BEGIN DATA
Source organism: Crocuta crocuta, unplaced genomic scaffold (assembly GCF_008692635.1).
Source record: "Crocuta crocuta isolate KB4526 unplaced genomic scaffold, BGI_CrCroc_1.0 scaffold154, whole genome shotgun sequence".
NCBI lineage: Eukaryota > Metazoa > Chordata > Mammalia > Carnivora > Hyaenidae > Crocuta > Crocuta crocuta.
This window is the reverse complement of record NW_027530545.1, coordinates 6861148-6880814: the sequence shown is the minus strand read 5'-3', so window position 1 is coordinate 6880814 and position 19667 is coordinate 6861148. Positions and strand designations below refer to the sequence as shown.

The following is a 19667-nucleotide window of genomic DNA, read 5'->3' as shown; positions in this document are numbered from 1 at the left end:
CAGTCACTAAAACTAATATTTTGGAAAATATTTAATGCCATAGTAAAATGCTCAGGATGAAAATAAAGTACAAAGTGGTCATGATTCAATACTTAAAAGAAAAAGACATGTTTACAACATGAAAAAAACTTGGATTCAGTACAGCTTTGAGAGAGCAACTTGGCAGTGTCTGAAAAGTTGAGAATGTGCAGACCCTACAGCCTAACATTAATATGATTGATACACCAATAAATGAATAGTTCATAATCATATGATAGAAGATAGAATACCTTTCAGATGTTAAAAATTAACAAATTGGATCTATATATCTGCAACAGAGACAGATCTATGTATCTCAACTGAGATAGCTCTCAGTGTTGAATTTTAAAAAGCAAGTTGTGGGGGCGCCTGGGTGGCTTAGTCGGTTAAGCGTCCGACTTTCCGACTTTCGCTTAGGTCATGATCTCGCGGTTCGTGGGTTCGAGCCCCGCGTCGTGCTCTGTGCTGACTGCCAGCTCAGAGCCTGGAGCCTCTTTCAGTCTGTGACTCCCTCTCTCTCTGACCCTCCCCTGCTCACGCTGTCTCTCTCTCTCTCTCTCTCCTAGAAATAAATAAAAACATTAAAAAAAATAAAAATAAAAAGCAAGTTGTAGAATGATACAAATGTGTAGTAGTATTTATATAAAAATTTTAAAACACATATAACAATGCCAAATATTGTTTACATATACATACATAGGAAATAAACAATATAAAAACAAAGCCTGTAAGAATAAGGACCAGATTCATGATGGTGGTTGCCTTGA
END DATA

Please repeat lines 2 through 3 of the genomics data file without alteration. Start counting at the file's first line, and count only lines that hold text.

Source record: "Crocuta crocuta isolate KB4526 unplaced genomic scaffold, BGI_CrCroc_1.0 scaffold154, whole genome shotgun sequence".
NCBI lineage: Eukaryota > Metazoa > Chordata > Mammalia > Carnivora > Hyaenidae > Crocuta > Crocuta crocuta.